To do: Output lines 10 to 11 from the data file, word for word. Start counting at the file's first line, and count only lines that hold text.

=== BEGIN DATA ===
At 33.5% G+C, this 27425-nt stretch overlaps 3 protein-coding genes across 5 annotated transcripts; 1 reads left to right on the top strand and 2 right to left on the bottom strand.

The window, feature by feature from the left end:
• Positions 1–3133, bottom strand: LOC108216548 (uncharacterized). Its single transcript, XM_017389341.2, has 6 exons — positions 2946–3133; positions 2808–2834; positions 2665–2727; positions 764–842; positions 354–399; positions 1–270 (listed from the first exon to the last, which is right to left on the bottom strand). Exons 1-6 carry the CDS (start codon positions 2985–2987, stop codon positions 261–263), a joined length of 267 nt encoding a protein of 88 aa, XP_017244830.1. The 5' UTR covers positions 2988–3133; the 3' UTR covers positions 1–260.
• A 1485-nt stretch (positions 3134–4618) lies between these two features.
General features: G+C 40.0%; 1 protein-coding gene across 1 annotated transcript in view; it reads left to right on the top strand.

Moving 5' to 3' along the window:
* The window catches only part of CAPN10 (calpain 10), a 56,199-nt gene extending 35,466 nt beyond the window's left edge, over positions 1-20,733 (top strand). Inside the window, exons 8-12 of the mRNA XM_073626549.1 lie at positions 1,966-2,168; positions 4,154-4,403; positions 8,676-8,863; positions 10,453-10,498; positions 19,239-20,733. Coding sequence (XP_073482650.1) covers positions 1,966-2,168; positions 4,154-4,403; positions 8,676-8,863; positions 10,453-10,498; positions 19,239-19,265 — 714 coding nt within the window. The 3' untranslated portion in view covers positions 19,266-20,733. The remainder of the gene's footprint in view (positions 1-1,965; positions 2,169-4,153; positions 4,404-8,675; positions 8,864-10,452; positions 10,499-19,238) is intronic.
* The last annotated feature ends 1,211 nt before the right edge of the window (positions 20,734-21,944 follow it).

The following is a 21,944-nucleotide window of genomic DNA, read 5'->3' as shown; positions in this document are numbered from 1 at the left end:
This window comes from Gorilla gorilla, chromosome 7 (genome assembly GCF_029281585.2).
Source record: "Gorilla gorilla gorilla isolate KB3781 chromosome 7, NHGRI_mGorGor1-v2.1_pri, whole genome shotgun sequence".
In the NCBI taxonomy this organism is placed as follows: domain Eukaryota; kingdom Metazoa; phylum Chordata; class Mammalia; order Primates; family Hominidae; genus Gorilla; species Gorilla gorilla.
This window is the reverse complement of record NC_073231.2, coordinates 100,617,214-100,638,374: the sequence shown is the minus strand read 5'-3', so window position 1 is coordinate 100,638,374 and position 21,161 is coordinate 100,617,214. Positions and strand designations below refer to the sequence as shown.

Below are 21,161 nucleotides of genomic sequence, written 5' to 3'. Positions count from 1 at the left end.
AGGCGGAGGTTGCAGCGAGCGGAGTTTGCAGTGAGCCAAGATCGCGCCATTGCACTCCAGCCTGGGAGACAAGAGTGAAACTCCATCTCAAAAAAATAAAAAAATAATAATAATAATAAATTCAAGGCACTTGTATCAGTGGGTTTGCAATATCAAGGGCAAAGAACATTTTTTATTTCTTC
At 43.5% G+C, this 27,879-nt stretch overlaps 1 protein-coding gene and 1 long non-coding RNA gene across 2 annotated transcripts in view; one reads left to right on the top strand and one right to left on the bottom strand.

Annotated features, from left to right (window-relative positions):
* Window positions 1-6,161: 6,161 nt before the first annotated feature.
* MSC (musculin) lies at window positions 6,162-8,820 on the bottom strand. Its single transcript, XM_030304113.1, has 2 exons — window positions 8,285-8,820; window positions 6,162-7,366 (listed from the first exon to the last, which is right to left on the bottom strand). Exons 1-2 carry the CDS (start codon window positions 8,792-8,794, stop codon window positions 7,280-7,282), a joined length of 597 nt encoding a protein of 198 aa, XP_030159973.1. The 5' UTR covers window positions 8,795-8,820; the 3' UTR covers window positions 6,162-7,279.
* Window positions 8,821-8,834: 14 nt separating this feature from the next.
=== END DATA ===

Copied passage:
This window comes from Gorilla gorilla, chromosome 7 (genome assembly GCF_029281585.2).
Source record: "Gorilla gorilla gorilla isolate KB3781 chromosome 7, NHGRI_mGorGor1-v2.1_pri, whole genome shotgun sequence".